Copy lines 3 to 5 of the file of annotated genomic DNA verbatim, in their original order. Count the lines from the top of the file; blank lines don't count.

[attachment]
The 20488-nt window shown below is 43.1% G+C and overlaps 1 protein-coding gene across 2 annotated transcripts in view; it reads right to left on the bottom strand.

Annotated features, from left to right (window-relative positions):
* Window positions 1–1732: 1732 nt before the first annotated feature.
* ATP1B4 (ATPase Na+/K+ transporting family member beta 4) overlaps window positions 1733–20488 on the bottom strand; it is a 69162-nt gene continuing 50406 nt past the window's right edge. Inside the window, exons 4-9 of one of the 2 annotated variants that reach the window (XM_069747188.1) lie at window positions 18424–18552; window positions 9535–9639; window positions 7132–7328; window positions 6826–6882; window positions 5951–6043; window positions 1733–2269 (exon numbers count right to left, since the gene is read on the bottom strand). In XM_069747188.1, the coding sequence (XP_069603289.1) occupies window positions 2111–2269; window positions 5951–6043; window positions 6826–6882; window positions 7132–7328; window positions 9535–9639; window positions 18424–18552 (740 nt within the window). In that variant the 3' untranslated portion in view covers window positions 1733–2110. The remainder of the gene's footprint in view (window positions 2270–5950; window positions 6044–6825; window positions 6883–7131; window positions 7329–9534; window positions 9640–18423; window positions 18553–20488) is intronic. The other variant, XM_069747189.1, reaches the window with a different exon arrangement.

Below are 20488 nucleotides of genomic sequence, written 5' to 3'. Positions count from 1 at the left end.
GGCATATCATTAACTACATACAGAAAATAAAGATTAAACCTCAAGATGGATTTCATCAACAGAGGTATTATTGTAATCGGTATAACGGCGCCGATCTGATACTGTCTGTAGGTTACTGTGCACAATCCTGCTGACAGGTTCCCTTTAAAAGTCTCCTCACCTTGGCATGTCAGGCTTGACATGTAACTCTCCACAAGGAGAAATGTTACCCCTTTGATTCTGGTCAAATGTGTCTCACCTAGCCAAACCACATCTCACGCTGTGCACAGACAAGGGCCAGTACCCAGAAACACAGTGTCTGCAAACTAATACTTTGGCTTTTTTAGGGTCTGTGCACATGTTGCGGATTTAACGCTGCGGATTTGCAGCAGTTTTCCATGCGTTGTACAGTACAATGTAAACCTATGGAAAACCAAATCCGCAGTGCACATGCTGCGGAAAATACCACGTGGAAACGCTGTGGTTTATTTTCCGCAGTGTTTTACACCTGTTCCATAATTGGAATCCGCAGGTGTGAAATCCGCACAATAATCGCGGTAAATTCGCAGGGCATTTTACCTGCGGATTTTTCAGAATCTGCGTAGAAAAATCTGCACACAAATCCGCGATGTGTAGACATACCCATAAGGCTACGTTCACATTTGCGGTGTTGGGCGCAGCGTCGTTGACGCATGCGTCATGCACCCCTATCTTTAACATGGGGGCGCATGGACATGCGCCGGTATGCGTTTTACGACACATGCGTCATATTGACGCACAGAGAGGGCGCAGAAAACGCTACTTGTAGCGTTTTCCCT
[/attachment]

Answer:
* Window positions 1–1732: 1732 nt before the first annotated feature.
* ATP1B4 (ATPase Na+/K+ transporting family member beta 4) overlaps window positions 1733–20488 on the bottom strand; it is a 69162-nt gene continuing 50406 nt past the window's right edge. Inside the window, exons 4-9 of one of the 2 annotated variants that reach the window (XM_069747188.1) lie at window positions 18424–18552; window positions 9535–9639; window positions 7132–7328; window positions 6826–6882; window positions 5951–6043; window positions 1733–2269 (exon numbers count right to left, since the gene is read on the bottom strand). In XM_069747188.1, the coding sequence (XP_069603289.1) occupies window positions 2111–2269; window positions 5951–6043; window positions 6826–6882; window positions 7132–7328; window positions 9535–9639; window positions 18424–18552 (740 nt within the window). In that variant the 3' untranslated portion in view covers window positions 1733–2110. The remainder of the gene's footprint in view (window positions 2270–5950; window positions 6044–6825; window positions 6883–7131; window positions 7329–9534; window positions 9640–18423; window positions 18553–20488) is intronic. The other variant, XM_069747189.1, reaches the window with a different exon arrangement.

Below are 20488 nucleotides of genomic sequence, written 5' to 3'. Positions count from 1 at the left end.